Where's There: Boboli Gardens

Da Vinci's unfinished work, Saint Sebastian Dying in a Bed of Zinnias, was inspired by the effeminate Pope Ganymede V prancing around in this famous park [Saint Fidgeta and Other Parodies; 62].


The Boboli Gardens in Florence sit behind the expansive Pitti Palace, built in the mid-1400s. The palace was sold to the Medici family in 1500s and the expanse out back went on to house a over 100-acre outdoor collection of gardens, sculptures, grottos, and fountains dating from the 16th through the 18th Centuries. 

Those centuries - and those immediately prior - were some that intrigued John.  His long-time friend, Alfred Myers, noted the two of them "were both attracted to the rogues, eccentrics, and general foul balls of the papacy than the much more numerous austere, competent, and virtuous examples."  Chapter five - "A Short Guide to Catholic Church History" - all but confirms this, adding that there are only a few things that a well-informed Catholic (John, we're looking in your direction) must know about Church history, one of which are the good, bad, and lost popes of antiquity. Thus John:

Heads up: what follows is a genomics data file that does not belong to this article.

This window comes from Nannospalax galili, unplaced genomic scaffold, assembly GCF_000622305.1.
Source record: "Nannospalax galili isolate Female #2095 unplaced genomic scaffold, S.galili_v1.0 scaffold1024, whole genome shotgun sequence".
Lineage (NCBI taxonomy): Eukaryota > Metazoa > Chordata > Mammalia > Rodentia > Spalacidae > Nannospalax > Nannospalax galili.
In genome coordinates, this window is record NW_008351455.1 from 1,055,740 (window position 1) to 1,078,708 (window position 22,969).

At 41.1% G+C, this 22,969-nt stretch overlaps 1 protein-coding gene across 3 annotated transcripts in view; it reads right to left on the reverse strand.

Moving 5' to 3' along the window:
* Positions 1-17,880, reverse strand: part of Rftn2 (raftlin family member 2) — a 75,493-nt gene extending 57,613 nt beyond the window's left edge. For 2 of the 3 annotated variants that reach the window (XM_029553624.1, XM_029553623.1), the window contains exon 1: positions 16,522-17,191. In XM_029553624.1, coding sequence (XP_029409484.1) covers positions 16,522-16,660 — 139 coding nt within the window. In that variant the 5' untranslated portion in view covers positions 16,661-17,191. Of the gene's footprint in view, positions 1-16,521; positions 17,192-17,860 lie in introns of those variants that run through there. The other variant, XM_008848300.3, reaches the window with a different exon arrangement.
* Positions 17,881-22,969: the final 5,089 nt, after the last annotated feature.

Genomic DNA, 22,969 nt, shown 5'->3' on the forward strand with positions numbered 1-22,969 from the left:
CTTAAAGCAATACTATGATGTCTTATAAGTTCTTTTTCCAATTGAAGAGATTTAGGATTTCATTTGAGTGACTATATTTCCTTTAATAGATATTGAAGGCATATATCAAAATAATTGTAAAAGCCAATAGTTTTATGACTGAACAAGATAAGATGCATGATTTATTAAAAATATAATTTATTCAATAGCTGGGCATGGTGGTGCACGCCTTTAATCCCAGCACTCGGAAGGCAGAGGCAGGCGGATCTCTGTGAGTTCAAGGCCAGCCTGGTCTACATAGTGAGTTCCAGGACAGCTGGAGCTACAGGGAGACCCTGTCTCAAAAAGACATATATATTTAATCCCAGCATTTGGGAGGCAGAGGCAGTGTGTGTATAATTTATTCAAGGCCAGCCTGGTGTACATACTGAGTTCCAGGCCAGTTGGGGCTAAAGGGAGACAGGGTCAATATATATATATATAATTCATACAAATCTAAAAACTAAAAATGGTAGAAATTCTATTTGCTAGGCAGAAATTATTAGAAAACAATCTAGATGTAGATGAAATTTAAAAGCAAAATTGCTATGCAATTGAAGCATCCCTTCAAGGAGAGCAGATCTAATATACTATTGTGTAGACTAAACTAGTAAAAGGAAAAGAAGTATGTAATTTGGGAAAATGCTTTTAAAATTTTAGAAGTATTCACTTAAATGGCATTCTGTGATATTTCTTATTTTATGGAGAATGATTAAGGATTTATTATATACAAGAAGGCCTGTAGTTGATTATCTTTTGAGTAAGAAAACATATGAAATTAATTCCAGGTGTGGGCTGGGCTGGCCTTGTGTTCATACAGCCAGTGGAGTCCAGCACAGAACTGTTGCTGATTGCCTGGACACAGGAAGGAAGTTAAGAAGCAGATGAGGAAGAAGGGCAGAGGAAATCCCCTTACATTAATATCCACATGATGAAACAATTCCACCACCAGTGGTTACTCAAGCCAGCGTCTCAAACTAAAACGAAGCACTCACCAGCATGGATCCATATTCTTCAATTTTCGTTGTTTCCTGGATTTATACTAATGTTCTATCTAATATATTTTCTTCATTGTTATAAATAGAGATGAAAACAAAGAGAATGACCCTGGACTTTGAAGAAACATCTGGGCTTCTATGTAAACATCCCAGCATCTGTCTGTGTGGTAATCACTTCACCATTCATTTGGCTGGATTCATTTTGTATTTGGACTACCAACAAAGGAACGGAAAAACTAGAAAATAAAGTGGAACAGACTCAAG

"Since no Catholic will be called upon to defend Good Popes, and since we know nothing a all about the Lost Popes, let us concentrate upon Bad Popes."

That said, we know little outside this book of this Pope Ganymede V (or the four similarly-named pontiffs that proceeded him).  Still, as far as church history is concerned, it’s easy to see and appreciate John’s penchant for history and trivia based solely on what we’ve read in the first four chapters (and there are eight more to go...).

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